EXCLUSIVE: Obama to delay repeal of 'don't ask, don't tell'


President-elect Barack Obama will not move for months, and perhaps not until 2010, to ask Congress to end the military's decades-old ban on open homosexuals in the ranks, two people who have advised the Obama transition team on this issue say.

Repealing the ban was an Obama campaign promise. However, Mr. Obama first wants to confer with the Joint Chiefs of Staff and his new political appointees at the Pentagon to reach a consensus and then present legislation to Congress, the advisers said.

"I think 2009 is about foundation building and reaching consensus," said Aubrey Sarvis, executive director of the Servicemembers Legal Defense Network. The group supports military personnel targeted under the ban.

Mr. Sarvis told The Washington Times that he has held "informal discussions" with the Obama transition team on how the new president should proceed on the potentially explosive issue.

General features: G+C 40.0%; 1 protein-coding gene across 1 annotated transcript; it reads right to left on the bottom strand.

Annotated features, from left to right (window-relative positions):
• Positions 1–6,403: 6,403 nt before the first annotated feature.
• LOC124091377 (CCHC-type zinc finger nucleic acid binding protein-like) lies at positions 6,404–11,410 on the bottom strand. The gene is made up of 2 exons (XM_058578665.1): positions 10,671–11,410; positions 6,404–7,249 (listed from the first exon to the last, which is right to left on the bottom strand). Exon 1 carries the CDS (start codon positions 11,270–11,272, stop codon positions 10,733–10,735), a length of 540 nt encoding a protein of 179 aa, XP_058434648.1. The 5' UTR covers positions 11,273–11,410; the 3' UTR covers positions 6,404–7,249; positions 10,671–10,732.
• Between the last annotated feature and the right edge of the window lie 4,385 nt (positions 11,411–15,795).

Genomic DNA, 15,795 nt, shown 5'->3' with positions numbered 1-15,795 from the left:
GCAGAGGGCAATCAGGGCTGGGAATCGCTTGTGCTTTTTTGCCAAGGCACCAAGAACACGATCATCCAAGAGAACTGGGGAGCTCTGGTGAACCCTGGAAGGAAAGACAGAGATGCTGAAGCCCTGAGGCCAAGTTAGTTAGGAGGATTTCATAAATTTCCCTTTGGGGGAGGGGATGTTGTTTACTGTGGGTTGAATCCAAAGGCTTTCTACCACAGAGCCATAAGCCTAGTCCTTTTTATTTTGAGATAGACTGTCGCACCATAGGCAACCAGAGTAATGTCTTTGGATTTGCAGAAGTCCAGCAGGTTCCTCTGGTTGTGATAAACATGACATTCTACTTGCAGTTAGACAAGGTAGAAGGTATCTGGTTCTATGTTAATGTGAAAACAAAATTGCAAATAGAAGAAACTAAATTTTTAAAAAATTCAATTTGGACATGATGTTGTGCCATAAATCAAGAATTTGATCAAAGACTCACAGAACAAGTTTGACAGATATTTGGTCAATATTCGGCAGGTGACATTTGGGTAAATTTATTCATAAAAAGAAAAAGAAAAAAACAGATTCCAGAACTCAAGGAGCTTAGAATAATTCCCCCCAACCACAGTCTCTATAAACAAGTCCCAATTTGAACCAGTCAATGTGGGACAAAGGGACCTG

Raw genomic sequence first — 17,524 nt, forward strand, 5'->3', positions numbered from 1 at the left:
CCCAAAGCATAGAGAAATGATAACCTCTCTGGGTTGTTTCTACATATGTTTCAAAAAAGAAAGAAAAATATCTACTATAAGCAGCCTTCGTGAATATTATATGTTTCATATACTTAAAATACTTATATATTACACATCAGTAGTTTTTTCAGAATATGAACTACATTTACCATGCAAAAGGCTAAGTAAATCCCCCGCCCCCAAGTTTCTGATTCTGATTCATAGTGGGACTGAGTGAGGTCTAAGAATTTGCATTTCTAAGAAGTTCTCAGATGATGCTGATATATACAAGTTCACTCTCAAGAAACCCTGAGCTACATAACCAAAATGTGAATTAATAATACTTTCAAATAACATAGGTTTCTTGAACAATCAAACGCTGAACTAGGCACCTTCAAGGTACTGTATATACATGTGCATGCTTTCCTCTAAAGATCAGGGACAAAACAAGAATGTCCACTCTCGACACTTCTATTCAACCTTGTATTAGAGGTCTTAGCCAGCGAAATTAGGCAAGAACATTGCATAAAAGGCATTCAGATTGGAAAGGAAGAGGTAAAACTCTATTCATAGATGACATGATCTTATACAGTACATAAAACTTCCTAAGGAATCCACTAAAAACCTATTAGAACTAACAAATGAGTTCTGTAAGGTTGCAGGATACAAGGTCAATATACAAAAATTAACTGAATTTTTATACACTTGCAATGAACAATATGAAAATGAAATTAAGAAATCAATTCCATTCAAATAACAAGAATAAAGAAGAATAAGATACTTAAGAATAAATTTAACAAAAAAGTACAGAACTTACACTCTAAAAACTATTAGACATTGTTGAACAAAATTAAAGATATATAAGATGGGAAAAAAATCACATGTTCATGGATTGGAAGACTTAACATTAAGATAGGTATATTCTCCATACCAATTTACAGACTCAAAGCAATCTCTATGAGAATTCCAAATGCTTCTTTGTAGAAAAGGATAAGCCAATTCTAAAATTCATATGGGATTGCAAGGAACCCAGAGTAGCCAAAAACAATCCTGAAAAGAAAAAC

Lawrence Korb, an analyst at the Center for American Progress and an adviser to the Obama campaign, said the new administration should set up a Pentagon committee to make recommendations to Congress on a host of manpower issues, including the gay ban.

"If it's part of a larger package, it has a better chance of getting passed," he said.

The Obama transition team did not reply to a request for comment.

The incoming administration is well aware of how President Clinton botched the same issue 15 years ago. Shortly after taking office in 1993, the president ordered the Pentagon to rescind the regulation that excluded gays.

On Capitol Hill, Republicans, and some leading Democrats, including then-Senate Armed Services Committee Chairman Sam Nunn of Georgia, objected. Retired military officers and a number of pro-military conservative activist groups joined the fight.

Mr. Clinton backed off. Congress ended up enacting the ban into law as part of U.S. Title 10 which regulates the military.

As a compromise, the White House and congressional leaders wrote a new policy known as "don't ask, don't tell." Under it, gay service members must keep their sexuality private or face expulsion. About 12,500 people have been discharged under the policy.